is something other than an assessment of the book as a novel. That is an order that the message is the more important the fundamental thing and therefore deserving of attention. There comes a time in the volume when one of the Latin American characters speaking says I still believe you're a great country meaning the United States has one redeeming quality which will save us now. Our idealism it is usually said the diplomat replied Oh no no your untimely ness the Austro-Hungarian monarchy was made tolerable by its inefficiency. You buy your delays. We have a great deal of delay in this account. We will have delays of evaluation. We are going to make sure about the new administration on so many counts that indeed there is counter revolution before we can assess revolution. And one
can gather from this early moment and this statement that I just indicated concerning the clash of idealism and untimely us that one of the basic criticisms that Galbraith has concerning our diplomatic establishment is that there is a great deal of time lost that a great deal of the passage of time also amounts to a dissipate of the fundamental idealism. There comes a time when with the new administration to be assessed that of the short term liberal dictator who has come to power who indeed wants to be democratic in due order that the United States must work out a package arrangement and it is called Bad by the assistant secretary of state. 10 million for new budget support he says. Same for new arms small arms riot control ammunition some quartermaster
stuff military advisors stepped up counterinsurgency training for the army some helicopters for greater mobility and a strong letter pledging personal support from the president. This is the package arrangement that the United States would then present to every scene. In diplomacy according to the assistant secretary of state who becomes a prime roadblock to liberal outlook and fast action. In diplomacy according to Batman Nothing is more important than continuity of policy. The world is filled with men he says who are skillfully biding their time in order to make capital out of American mistakes. Accordingly it is often better to continue error than to draw attention to it by changing course. And it follows that diplomacy is best practiced by people who have a resistance to novelty and no undue flexibility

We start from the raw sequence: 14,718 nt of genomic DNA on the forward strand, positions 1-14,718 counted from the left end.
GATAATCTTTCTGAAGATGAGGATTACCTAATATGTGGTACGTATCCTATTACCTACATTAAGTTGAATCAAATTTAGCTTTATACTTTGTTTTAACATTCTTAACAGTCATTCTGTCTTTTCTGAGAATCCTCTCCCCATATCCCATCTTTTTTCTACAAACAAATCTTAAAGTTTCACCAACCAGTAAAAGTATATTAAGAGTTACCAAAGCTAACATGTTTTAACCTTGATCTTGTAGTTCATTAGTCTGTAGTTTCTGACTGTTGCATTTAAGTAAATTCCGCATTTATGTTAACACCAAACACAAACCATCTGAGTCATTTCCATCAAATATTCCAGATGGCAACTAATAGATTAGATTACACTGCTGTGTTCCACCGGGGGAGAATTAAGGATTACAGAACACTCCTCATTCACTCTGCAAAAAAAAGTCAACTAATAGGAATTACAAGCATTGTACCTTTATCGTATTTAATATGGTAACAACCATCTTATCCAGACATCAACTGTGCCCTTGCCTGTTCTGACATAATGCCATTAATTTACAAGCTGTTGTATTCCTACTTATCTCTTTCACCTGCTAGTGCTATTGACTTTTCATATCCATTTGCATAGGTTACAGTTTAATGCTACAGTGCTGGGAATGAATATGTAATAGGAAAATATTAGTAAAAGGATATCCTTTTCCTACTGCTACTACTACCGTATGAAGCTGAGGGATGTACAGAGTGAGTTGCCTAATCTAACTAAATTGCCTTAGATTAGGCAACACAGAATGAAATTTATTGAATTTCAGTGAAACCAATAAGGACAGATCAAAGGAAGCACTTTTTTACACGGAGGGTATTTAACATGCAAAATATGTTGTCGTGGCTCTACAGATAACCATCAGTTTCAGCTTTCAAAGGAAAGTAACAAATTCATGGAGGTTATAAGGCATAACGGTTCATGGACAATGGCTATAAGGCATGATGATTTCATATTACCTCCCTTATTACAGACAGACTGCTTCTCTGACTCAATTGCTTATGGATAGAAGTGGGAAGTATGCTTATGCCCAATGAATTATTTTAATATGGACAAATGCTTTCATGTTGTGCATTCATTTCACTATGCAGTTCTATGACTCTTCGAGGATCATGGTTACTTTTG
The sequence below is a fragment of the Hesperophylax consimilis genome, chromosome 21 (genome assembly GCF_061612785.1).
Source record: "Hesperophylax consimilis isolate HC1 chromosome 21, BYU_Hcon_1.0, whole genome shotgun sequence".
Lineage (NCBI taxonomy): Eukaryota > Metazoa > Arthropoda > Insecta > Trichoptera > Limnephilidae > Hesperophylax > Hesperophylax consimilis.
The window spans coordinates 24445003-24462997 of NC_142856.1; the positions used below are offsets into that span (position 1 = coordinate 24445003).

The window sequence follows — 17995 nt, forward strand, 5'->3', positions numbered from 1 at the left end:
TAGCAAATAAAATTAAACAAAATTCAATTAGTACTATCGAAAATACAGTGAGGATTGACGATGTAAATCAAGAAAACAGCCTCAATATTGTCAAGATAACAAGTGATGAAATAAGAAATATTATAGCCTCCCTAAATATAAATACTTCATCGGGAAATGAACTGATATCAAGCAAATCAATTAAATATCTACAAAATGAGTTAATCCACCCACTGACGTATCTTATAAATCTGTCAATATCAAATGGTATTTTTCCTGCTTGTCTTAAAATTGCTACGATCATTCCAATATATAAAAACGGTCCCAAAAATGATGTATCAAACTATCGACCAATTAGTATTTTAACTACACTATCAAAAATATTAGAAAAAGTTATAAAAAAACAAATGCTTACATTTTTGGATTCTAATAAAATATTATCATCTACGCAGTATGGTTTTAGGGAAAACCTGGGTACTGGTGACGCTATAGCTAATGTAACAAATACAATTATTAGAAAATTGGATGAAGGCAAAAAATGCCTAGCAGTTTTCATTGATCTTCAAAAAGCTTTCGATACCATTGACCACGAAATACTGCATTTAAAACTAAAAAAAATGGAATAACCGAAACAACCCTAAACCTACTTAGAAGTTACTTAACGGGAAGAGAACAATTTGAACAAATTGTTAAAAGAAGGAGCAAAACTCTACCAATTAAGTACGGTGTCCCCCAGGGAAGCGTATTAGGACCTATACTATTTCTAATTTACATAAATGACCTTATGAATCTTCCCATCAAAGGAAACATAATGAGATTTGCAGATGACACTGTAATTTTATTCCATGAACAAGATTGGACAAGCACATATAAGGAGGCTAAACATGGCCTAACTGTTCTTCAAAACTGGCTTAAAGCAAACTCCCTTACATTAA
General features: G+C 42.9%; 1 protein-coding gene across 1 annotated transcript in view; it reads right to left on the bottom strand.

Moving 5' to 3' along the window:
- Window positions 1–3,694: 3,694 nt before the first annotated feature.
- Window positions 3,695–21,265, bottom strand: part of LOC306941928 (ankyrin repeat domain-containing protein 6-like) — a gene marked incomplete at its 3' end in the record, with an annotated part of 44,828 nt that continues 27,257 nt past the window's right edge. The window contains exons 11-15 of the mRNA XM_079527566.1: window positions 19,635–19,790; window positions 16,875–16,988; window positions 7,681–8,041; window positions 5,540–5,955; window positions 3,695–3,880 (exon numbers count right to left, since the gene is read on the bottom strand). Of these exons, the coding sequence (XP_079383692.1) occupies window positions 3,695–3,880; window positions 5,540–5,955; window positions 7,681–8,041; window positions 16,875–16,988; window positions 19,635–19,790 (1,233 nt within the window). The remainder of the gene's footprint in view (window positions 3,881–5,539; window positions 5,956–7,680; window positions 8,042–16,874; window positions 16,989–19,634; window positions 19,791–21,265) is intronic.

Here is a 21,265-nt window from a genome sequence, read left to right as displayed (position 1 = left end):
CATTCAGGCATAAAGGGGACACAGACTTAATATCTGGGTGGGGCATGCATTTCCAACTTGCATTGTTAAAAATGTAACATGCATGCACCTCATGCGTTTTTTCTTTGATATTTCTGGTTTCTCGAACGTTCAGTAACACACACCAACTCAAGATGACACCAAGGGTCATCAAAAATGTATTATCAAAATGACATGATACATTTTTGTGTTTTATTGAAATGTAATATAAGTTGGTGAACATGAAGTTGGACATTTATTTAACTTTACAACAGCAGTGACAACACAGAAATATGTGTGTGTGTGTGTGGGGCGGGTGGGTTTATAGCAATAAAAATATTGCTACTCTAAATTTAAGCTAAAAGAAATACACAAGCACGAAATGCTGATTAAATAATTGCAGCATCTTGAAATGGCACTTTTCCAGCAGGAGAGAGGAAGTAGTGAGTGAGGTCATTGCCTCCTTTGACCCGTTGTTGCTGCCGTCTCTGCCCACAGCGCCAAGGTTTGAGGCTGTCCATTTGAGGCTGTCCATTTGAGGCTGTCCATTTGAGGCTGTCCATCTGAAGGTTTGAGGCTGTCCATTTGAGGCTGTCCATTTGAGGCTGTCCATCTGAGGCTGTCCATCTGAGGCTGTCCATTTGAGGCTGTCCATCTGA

of mind. Here there again is a massive condemnation of the routine nature of the imaginative but who Galbraith the experienced diplomat seems to characterize too much of the United States program and practice of diplomacy. Indeed when the State Department is trying to assess the man who has newly suddenly been thrust into the provisional presidency of this imaginary Republic of Cueto Santos the dossier on the man reads in part mightiness the dictator has just been thrown out frequently describes him as a communist. Believed to have associations with identified communist agents has put out a comprehensive political programme including land reform elections economic development free education friendship with all nations higher prices for sugar and coffee. Full employment public water supplies sewage disposal Housing Urban Development peace and educational
television. These ideas are supposes to condemn the man and yet it's interesting to note that what Galbraith has listed here in terms of land reform elections economic development housing and numerous other points that I won't repeat. He has enumerated the fine points of the idealism inherent in the policy that we call the Alliance for Progress. He is saying that the man with the Alliance for Progress program as really a part of his Latin American outlook should be helped and we should hasten to help him instead of having the endless delay that indeed erodes the following that he has and causes him in time to be tossed to the political docks. Another statement that suggests there is an underlying meaning that Galbraith wants to get across out of his own experience is this